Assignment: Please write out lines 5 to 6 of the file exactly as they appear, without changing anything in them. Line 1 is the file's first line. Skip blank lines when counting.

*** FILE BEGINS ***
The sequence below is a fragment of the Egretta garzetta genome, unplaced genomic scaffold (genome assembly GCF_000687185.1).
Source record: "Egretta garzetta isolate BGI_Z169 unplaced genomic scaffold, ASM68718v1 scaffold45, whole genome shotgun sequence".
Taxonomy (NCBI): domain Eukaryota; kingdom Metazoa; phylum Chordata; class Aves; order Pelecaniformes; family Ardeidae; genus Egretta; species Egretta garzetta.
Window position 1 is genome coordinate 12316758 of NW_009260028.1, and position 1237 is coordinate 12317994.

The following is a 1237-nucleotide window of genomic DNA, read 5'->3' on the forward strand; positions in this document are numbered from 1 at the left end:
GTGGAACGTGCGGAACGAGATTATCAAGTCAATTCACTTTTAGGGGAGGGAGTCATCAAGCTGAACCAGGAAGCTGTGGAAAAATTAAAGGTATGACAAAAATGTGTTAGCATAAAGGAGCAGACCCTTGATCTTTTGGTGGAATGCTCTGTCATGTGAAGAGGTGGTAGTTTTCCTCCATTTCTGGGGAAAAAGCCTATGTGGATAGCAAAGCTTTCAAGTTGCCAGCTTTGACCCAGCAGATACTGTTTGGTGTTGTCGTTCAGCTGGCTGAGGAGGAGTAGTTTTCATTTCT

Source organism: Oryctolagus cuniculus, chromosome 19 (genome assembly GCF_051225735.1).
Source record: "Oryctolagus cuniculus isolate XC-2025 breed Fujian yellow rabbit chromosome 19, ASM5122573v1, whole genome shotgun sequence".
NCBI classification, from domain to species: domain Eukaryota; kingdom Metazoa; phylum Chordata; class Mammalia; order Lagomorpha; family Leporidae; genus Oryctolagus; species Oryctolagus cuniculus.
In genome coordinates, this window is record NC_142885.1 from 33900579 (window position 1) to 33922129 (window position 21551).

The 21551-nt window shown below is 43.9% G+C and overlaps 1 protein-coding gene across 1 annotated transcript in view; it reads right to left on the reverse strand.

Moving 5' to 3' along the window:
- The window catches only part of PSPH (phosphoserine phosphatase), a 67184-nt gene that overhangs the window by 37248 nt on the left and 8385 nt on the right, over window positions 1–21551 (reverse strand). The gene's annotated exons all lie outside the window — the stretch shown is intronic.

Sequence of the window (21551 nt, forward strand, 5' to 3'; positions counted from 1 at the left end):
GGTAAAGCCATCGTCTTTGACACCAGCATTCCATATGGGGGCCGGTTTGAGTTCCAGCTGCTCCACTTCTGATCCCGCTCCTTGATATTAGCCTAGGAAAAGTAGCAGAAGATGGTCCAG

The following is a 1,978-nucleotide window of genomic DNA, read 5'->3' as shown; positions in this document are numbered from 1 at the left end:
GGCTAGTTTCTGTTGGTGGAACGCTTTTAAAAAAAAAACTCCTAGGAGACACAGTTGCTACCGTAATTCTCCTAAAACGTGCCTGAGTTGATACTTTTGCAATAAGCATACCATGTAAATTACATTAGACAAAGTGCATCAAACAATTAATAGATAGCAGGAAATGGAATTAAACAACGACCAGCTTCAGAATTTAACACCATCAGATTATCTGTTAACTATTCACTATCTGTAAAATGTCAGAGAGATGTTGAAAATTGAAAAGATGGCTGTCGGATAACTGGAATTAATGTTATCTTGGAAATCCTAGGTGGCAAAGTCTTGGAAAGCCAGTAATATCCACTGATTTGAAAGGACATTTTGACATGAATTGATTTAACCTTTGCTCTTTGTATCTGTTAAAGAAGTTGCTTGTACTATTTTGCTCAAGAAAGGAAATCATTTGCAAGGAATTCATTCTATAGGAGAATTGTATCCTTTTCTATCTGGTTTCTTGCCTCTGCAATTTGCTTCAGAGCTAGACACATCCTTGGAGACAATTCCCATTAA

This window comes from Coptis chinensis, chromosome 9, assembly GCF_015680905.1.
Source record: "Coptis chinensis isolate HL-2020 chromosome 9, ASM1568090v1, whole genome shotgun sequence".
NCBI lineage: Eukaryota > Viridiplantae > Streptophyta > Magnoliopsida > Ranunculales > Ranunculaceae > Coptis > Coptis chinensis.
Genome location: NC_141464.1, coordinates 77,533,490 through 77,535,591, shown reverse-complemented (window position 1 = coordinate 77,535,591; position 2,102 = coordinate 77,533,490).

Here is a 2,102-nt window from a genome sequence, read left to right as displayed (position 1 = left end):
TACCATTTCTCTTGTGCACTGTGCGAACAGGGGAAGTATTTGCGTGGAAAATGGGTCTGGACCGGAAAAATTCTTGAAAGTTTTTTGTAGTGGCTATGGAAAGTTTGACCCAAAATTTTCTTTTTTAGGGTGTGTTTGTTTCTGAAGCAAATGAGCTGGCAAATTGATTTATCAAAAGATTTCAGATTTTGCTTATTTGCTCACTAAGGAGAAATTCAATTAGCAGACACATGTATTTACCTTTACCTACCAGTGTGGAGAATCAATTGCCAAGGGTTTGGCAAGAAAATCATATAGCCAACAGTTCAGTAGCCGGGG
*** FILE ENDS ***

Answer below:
The following is a 1237-nucleotide window of genomic DNA, read 5'->3' on the forward strand; positions in this document are numbered from 1 at the left end:
GTGGAACGTGCGGAACGAGATTATCAAGTCAATTCACTTTTAGGGGAGGGAGTCATCAAGCTGAACCAGGAAGCTGTGGAAAAATTAAAGGTATGACAAAAATGTGTTAGCATAAAGGAGCAGACCCTTGATCTTTTGGTGGAATGCTCTGTCATGTGAAGAGGTGGTAGTTTTCCTCCATTTCTGGGGAAAAAGCCTATGTGGATAGCAAAGCTTTCAAGTTGCCAGCTTTGACCCAGCAGATACTGTTTGGTGTTGTCGTTCAGCTGGCTGAGGAGGAGTAGTTTTCATTTCT